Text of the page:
Sloan Struble, better known as the surging indie artist Dayglow, is just as human as the rest of us. While we were all confined to our sickly bedrooms in a year we all crave to forget, Dayglow was in his, too, adding the final touches to his sophomore album, Harmony House.
It’s strange to think how something so intricate, so mesmerizing could come out of a dismal year mostly plagued by political turmoil and a loss of hope. But Dayglow and his 11 tracks serve as a flashback into the grandeur of pre-COVID-19 times and a glimpse into the good times ahead.
Harmony House is truly a sign of the times — literally getting better as it goes. While the first few tracks are delights in their own ways, the magic starts happening upon the entrance of “December,” where feelings of his debut, Fuzzybrain, linger alongside a shimmering, refined Dayglow who’s unearthed some zeal amid the darkness. The seven remaining tracks can be found with joy, thought-provoking deep dives or relief — or all three — weaved into them, carving an immensely emotional and worthwhile journey to which we can all ride along.
In just a little over 30 minutes, Dayglow has provided a mainstay for those looking to ease their way out of their seclusion. He admits he’s struggling, too, but that doesn’t mean we can’t get through it together. Above all else, Dayglow wants us to know he is moving forward. But where is he going exactly? The same place we all are: nowhere but up.
Here are the best five tracks from Harmony House:
An overwhelming synth that’s steadier than the ticking heart in your chest arrives but quickly dies as Dayglow begins his story, next to a soft drum and lively bass. He’s found pacing around the room, oozing with concern and anxiety over how he feels himself unintentionally changing. A slight jingle of hope-instilling synths emerge before he thinks back to an old piece of advice: every year ends the same way, with the 12th month of December, and everything will be OK when that month comes. The track slows to solely dreamy synths to give himself an even more reassuring push, and it’s gorgeous enough that comfort will fill you from head to toe.
4. “Woah Man”
A reflective yet buoyant guitar opens this track, gushing with contentment and juxtaposing the lyrical content. A calm Dayglow seems to be conversing with an old friend who’s struggling and who has opened up to him. Dayglow asks them to sit down and let it all out, to get to the heart of what’s bothering them. After doing so, Dayglow gushes with a flood of painstakingly soothing vocals, telling them the easiest way to get past the hurdles is to walk around and forget about them. He repeats his advice with a little more oomph the second time around but draws back to a hush for the last, really letting the useful advice soak and work its way to action.
3. “Crying on the Dancefloor”
A guitar line that’s bound to make you kick off your shoes and shake your hips as it glides across a gentle backing beat. As a typically reclusive guy, Dayglow hates huge parties but finds himself at one and tries his best to be social. As he begins to mingle, an unfamiliar yet breathtaking face enters the room, and he can’t contain himself. Overcome with emotion, he begins to weep and think about the memories he hopes to make with them someday. He starts thinking about the day he can tell them how he reacted upon seeing them for the first time. Brass comes to life in the bridge, and a guitar continues to bounce with vigor off his vocals all the way to the end, giving insight into the happiness buzzing in Dayglow’s brain.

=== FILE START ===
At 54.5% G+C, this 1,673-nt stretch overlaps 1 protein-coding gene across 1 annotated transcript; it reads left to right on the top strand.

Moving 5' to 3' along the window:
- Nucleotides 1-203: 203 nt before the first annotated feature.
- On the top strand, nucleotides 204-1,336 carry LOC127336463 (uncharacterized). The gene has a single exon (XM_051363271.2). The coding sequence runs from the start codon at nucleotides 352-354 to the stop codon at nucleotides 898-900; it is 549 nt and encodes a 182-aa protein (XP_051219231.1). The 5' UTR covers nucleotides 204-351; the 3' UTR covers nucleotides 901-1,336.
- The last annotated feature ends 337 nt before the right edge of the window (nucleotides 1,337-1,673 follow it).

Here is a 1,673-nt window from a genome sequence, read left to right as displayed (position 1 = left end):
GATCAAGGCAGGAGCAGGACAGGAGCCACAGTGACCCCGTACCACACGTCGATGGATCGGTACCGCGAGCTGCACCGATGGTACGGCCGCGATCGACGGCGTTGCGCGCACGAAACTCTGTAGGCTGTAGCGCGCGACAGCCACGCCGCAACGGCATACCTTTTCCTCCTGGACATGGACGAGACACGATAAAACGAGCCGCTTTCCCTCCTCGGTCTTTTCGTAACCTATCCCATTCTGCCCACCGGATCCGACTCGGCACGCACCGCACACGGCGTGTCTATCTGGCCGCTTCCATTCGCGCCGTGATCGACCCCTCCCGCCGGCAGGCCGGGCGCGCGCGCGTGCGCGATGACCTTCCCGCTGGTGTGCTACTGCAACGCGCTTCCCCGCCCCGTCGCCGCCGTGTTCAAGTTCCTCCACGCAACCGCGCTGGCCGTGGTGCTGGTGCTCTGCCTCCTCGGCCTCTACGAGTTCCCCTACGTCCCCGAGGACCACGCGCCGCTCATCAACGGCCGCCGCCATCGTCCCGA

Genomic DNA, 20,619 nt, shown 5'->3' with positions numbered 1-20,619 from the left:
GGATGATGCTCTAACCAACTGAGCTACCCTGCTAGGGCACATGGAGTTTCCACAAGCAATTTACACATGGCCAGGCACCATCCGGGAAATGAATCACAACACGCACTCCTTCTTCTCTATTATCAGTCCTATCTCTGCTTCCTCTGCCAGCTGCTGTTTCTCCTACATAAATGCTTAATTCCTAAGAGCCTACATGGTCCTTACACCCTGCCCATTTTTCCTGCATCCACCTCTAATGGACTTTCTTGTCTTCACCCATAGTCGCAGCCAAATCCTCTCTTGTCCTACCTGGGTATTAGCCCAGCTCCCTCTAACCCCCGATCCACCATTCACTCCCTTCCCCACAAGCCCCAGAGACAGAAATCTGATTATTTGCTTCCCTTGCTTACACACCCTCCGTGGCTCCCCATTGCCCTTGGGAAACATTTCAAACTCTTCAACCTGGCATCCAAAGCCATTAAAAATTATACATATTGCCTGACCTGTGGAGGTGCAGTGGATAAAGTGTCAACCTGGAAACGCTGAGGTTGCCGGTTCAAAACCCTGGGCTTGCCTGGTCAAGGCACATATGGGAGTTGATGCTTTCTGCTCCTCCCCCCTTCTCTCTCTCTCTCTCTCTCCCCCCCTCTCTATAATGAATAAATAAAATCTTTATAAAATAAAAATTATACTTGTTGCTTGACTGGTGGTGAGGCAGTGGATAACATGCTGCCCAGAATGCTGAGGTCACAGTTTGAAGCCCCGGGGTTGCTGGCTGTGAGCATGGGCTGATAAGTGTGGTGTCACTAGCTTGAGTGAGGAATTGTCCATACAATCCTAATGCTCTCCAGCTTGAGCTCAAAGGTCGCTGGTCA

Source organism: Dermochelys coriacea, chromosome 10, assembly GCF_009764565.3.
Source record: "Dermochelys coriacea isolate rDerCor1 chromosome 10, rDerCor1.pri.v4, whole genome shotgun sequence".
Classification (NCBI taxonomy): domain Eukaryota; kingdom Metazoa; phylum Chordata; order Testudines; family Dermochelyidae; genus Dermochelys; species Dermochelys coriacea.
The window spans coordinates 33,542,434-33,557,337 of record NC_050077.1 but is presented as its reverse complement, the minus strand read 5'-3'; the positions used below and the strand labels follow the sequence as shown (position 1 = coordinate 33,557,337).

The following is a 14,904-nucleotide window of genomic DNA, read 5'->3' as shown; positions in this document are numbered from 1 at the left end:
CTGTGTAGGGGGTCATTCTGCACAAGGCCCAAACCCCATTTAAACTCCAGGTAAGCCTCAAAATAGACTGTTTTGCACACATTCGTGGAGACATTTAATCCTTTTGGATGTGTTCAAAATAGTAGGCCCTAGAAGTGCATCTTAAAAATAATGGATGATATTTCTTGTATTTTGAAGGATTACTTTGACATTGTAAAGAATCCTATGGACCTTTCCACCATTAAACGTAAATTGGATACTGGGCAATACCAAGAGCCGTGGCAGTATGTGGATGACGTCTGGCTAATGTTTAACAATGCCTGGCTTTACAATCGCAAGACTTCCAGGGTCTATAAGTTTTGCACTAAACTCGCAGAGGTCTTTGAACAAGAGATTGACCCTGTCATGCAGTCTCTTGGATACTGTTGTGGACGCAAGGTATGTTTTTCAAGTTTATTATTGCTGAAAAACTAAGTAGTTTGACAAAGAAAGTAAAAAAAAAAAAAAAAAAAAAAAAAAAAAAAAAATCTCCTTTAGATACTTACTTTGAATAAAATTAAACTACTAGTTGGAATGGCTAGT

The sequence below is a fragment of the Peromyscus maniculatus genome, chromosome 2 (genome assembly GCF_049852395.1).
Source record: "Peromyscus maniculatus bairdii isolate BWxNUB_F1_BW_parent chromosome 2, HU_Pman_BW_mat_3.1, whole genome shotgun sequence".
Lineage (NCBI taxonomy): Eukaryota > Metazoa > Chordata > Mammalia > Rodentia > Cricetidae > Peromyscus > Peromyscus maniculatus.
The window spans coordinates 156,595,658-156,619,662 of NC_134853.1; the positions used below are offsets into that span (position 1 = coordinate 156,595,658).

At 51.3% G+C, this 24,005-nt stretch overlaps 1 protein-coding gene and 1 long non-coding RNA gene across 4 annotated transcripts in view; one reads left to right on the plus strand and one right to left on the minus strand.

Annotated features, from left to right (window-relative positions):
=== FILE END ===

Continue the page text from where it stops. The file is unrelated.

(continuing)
2. “Into Blue”
Trickling synths give way to a frenzy of dissonant chords that emphasize the frustration Dayglow is about to completely unveil. He softly laments, feeling so far gone from his partner even when they’re right beside him. In the chorus, when he realizes this feeling isn’t something he can control, his vocals turn fuzzy and work their way up to a stunning falsetto. Despite his significant other’s promises that nothing is different, Dayglow knows it all is, and he begins his path toward healing. A glowing guitar leads him there, and though he never reveals if he’s OK with that, the atmosphere is so beautiful and alive that he has to be.
1. “Close To You”
Dayglow knew what he was doing by releasing this as a single. Known for his upbeat hit tracks like “Can I Call You Tonight?” and “Hot Rod,” he gets even more wavy with this one, creating a texture that feels almost tangible. Synths zigzag between one another as Dayglow catches his prospective partner looking for an exit from the party he threw for her. Letting her go, he is swarmed with other attendees looking for a way out — because they all know this was a ploy to get the escapee to notice him. He admits he doesn’t believe in a no-strings-attached relationship, but that’s something he’d never tell them because when they get close enough to him, he trips over his words. From his sublime falsetto in the chorus to the raw lyrics to the glowing synths, this track absolutely shines, and it’s the best on Harmony House.